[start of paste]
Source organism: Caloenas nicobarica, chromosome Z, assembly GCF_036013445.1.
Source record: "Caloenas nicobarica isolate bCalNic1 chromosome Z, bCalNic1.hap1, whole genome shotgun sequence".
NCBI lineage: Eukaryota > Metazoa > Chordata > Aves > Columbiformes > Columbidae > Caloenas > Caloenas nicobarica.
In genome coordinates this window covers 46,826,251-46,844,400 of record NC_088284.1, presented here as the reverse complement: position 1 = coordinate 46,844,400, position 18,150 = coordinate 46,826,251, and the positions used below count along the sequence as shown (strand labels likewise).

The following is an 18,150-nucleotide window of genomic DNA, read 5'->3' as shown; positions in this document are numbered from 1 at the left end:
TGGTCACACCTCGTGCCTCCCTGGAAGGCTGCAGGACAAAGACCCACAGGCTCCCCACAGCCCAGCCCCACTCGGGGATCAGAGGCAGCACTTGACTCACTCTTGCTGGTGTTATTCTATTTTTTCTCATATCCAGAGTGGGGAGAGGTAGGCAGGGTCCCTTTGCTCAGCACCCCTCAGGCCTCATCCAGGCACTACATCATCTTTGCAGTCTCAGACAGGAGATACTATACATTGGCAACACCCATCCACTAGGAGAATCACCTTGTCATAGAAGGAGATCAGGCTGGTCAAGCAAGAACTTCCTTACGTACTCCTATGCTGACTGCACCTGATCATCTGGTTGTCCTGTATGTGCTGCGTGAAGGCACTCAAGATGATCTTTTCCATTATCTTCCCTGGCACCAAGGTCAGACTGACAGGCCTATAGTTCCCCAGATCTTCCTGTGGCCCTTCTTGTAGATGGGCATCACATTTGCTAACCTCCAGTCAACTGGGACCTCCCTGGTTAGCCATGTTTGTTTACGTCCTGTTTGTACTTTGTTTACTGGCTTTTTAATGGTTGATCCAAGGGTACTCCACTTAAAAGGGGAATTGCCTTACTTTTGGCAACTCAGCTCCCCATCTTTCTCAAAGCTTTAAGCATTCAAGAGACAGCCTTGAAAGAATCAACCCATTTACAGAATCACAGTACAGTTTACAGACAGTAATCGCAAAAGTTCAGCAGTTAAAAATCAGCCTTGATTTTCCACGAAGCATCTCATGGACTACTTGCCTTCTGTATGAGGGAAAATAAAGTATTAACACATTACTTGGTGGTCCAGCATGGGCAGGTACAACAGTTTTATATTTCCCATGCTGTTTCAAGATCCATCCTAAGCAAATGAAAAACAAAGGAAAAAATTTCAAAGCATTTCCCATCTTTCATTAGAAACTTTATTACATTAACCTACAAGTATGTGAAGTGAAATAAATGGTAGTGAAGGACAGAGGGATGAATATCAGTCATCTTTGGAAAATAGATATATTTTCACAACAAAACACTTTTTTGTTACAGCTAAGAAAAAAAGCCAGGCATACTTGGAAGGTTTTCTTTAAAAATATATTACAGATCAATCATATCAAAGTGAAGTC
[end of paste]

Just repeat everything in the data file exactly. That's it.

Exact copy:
Source organism: Caloenas nicobarica, chromosome Z, assembly GCF_036013445.1.
Source record: "Caloenas nicobarica isolate bCalNic1 chromosome Z, bCalNic1.hap1, whole genome shotgun sequence".
NCBI lineage: Eukaryota > Metazoa > Chordata > Aves > Columbiformes > Columbidae > Caloenas > Caloenas nicobarica.
In genome coordinates this window covers 46,826,251-46,844,400 of record NC_088284.1, presented here as the reverse complement: position 1 = coordinate 46,844,400, position 18,150 = coordinate 46,826,251, and the positions used below count along the sequence as shown (strand labels likewise).

The following is an 18,150-nucleotide window of genomic DNA, read 5'->3' as shown; positions in this document are numbered from 1 at the left end:
TGGTCACACCTCGTGCCTCCCTGGAAGGCTGCAGGACAAAGACCCACAGGCTCCCCACAGCCCAGCCCCACTCGGGGATCAGAGGCAGCACTTGACTCACTCTTGCTGGTGTTATTCTATTTTTTCTCATATCCAGAGTGGGGAGAGGTAGGCAGGGTCCCTTTGCTCAGCACCCCTCAGGCCTCATCCAGGCACTACATCATCTTTGCAGTCTCAGACAGGAGATACTATACATTGGCAACACCCATCCACTAGGAGAATCACCTTGTCATAGAAGGAGATCAGGCTGGTCAAGCAAGAACTTCCTTACGTACTCCTATGCTGACTGCACCTGATCATCTGGTTGTCCTGTATGTGCTGCGTGAAGGCACTCAAGATGATCTTTTCCATTATCTTCCCTGGCACCAAGGTCAGACTGACAGGCCTATAGTTCCCCAGATCTTCCTGTGGCCCTTCTTGTAGATGGGCATCACATTTGCTAACCTCCAGTCAACTGGGACCTCCCTGGTTAGCCATGTTTGTTTACGTCCTGTTTGTACTTTGTTTACTGGCTTTTTAATGGTTGATCCAAGGGTACTCCACTTAAAAGGGGAATTGCCTTACTTTTGGCAACTCAGCTCCCCATCTTTCTCAAAGCTTTAAGCATTCAAGAGACAGCCTTGAAAGAATCAACCCATTTACAGAATCACAGTACAGTTTACAGACAGTAATCGCAAAAGTTCAGCAGTTAAAAATCAGCCTTGATTTTCCACGAAGCATCTCATGGACTACTTGCCTTCTGTATGAGGGAAAATAAAGTATTAACACATTACTTGGTGGTCCAGCATGGGCAGGTACAACAGTTTTATATTTCCCATGCTGTTTCAAGATCCATCCTAAGCAAATGAAAAACAAAGGAAAAAATTTCAAAGCATTTCCCATCTTTCATTAGAAACTTTATTACATTAACCTACAAGTATGTGAAGTGAAATAAATGGTAGTGAAGGACAGAGGGATGAATATCAGTCATCTTTGGAAAATAGATATATTTTCACAACAAAACACTTTTTTGTTACAGCTAAGAAAAAAAGCCAGGCATACTTGGAAGGTTTTCTTTAAAAATATATTACAGATCAATCATATCAAAGTGAAGTC